The US is not asking Singapore to side with America or against China: American diplomat

Nicholas Yong
Assistant News Editor
Stephanie Syptak-Ramnath, outgoing charge d'Affaires at the United States embassy in Singapore, addresses reporters at the Ambassador's official residence on Friday, 12 July 2019. PHOTO: Nicholas Yong/Yahoo News Singapore

SINGAPORE — Even as the rivalry between the United States and China intensifies, the goal of the US is not for smaller nations to pick a side, but to promote a level playing field for all nations and a rules-based order, said Stephanie Syptak-Ramnath, the top American diplomat in Singapore.

“The United States is not asking anyone to take a side with the US, or take a side against China...From an American perspective, we understand the importance that China plays not only in this region, but throughout the world.”

“What we are asking our partners and friends to say is: what kind of world do you want to live in? Do you want to live in a world of basic international rules and law, and do you want a place where you are able to choose for yourself what your own destiny is?” said Syptak-Ramnath, the charge d’affaires (CDA) at the US embassy.

“Because that’s what the United States wants. We want to have a level playing field for countries to be able to decide what’s in their best interests, and for companies to be able to do business and make the choices necessary to be successful.”

Addressing reporters on Friday (12 July) before she leaves her post at the end of the month, Syptak-Ramnath was responding to a question about Prime Minister Lee Hsien Loong’s recent remarks at the Shangri La Dialogue in June.

Lee said then that the sharp rivalry between the US and China has left smaller countries like Singapore in a position where their loyalty is questioned, and they might feel compelled to choose a side.

Strong bilateral ties

U.S. President Donald Trump and North Korea's leader Kim Jong Un meet in a one-on-one bilateral session at the start of their summit at the Capella Hotel on the resort island of Sentosa, Singapore June 12, 2018. Picture taken June 12, 2018. REUTERS/Jonathan Ernst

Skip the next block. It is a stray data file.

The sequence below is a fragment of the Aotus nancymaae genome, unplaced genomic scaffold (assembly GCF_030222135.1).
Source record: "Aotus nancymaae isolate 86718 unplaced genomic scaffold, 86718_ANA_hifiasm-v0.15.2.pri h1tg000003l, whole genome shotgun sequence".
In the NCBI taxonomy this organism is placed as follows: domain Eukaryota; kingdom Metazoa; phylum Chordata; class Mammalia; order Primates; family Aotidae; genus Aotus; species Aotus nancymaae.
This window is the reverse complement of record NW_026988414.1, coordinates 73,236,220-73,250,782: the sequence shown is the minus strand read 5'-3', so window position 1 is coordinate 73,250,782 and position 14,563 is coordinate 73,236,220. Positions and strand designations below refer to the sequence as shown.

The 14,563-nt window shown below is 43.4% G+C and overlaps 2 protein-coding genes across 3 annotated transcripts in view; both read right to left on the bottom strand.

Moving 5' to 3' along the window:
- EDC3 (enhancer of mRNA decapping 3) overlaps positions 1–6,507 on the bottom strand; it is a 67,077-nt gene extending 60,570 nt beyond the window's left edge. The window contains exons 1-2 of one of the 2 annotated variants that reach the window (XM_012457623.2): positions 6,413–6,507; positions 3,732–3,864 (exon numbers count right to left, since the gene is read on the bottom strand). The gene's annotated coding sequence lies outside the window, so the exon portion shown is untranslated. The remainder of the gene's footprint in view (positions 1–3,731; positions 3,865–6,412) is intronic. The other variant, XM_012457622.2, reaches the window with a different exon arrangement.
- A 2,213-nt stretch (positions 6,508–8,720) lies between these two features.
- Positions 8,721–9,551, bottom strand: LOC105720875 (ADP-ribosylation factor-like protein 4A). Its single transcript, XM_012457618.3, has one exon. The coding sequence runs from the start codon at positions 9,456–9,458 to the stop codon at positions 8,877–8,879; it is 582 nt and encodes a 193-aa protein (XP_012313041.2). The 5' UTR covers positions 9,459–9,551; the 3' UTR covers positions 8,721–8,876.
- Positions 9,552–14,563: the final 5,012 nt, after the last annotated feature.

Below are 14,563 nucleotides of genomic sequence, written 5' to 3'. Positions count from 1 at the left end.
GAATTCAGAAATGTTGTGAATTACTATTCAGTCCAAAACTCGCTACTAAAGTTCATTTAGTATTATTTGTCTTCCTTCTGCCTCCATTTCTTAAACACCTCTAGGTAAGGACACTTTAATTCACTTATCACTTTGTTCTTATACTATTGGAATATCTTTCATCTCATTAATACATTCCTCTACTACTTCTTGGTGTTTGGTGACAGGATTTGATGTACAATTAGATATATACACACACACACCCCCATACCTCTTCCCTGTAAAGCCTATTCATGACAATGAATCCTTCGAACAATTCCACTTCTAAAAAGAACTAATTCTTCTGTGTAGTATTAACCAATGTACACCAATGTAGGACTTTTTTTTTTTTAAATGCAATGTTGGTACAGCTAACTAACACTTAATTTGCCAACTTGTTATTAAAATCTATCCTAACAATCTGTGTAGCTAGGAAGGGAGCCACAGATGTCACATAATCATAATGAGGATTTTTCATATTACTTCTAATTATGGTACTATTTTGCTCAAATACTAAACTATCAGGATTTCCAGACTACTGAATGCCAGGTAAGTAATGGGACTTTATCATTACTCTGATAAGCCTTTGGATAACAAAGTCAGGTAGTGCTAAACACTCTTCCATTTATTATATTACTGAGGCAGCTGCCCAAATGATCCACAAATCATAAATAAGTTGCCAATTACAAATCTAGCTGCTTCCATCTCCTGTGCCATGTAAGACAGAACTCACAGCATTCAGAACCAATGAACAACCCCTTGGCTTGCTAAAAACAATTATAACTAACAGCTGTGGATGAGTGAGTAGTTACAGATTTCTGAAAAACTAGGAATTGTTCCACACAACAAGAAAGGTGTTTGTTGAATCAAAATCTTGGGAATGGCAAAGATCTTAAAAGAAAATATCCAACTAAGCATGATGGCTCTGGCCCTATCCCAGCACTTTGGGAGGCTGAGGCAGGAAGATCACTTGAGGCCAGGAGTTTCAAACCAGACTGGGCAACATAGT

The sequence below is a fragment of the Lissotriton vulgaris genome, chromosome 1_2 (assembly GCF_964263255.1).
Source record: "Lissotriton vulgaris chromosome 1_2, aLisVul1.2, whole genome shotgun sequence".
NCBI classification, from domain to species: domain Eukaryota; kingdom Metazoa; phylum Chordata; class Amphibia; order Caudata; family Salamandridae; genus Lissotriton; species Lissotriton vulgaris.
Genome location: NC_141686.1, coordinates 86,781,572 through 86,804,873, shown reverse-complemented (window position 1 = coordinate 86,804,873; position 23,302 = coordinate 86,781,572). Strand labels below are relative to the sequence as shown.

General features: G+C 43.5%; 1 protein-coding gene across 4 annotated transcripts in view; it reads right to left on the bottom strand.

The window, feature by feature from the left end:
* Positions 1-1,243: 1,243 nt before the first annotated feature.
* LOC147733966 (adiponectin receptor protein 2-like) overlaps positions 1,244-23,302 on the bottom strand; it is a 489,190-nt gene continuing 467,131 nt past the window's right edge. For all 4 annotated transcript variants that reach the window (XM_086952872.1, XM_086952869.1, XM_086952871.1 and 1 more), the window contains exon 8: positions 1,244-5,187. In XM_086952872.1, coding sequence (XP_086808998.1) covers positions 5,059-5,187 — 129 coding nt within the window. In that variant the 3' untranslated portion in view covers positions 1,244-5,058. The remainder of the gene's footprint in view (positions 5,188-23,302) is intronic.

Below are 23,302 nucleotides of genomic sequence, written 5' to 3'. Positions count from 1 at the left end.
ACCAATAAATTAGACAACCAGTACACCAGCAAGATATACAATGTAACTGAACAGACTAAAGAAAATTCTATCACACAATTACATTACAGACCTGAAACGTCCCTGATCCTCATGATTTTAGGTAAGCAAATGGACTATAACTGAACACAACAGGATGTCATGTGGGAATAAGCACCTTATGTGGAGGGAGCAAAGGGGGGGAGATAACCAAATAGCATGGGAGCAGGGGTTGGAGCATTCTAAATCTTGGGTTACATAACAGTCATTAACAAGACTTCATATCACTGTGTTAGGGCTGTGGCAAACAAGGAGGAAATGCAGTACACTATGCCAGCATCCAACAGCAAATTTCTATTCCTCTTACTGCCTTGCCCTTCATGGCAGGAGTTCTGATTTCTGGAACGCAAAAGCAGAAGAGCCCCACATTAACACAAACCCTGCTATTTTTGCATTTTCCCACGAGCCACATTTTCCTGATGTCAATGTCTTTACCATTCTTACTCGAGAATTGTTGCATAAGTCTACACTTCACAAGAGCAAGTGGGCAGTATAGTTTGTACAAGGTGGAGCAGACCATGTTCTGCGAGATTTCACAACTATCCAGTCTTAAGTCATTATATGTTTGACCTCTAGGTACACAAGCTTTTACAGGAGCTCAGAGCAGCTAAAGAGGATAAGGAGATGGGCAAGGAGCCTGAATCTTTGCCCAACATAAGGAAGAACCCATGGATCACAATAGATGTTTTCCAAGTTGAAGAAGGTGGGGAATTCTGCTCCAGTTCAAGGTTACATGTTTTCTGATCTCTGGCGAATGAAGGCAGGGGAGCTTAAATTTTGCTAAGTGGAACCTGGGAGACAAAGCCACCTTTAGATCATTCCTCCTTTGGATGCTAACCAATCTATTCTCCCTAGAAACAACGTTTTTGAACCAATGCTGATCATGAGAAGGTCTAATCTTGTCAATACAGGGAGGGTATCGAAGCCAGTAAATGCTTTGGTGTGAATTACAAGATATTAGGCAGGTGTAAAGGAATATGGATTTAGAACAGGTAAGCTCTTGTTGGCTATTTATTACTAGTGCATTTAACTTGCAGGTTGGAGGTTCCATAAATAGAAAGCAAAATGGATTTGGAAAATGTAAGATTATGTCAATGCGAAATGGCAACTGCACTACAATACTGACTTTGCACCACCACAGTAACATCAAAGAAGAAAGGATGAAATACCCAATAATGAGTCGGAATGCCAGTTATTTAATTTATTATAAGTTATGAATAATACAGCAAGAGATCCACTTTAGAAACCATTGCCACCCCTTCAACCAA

Syptak-Ramnath stressed the strength of bilateral ties between the US and Singapore, particularly in the security, economic and people-to-people spheres.

Singapore hosted the Trump-Kim summit last year at the request of the US, while top government officials such as President Donald Trump, Vice-President Mike Pence and Secretary of State Mike Pompeo have all visited the city-state in the past three years.

In addition, 54 senators and congressmen have made their way here in the same period, while PM Lee also visited the US in 2016 and 2017.

Meanwhile, direct investment from the US into Singapore to date stands at US$244 billion, far more than any other country, according to data from the US embassy.

Singapore is also the second largest Asian investor in the US after Japan, while American companies employ more than 200,000 people in Singapore, the data showed.

Singapore has a highly responsive government

Stephanie Syptak-Ramnath, outgoing charge d'Affaires at the United States embassy in Singapore, addresses reporters at the Ambassador's official residence on Friday, 12 July 2019. PHOTO: Nicholas Yong/Yahoo News Singapore

Syptak-Ramnath was also asked if Singapore might benefit from having a more vigorous opposition.

“I think the Singaporean system is different…than almost any system in the world, because Singapore is such a unique country,” said the career diplomat of 26 years.

“We leave it to the Singaporean citizens to decide how they want their government to function.”

Stressing that this was her personal view, she added, “What I admire about the PAP is their constant polling of the Singaporean population. They do monthly public opinion polling. They’re very attuned to what the population is looking for….I see a government that is very responsive to what the population is asking of them.”

A binary choice?

Dr Denny Roy, a senior fellow at the East-West Centre, told Yahoo News Singapore that he concurred with Syptak-Ramnath’s views. “Countries such as Singapore should think of the issue not as siding with the USA versus siding with China, but rather supporting the international norms and institutions that provide regional states the best opportunities to achieve security and prosperity.”

Dr Roy added that he did not expect small and medium powers in the region to ever face “an absolute, all-or-nothing choice” between the two big powers. “Rather they will make a large number of small choices that will accumulate over time, some reflecting China's influence and some America's influence. Gradually each country might move closer to one of the big powers without completely breaking away from the other.”

A CDA heads an embassy in the absence of the ambassador. Syptak-Ramnath has been the top US representative in Singapore since 2016, replacing former ambassador Kirk Wagar.

Wagar’s replacement has yet to be appointed.

In 2018, former deputy national security advisor K. T. McFarland was nominated by Trump as ambassador to Singapore. This was later withdrawn after her nomination was stalled in the US Senate.

Syptak-Ramnath will be replaced by Rafik Mansour, who is currently the CDA at the US embassy in Yerevan, Armenia.

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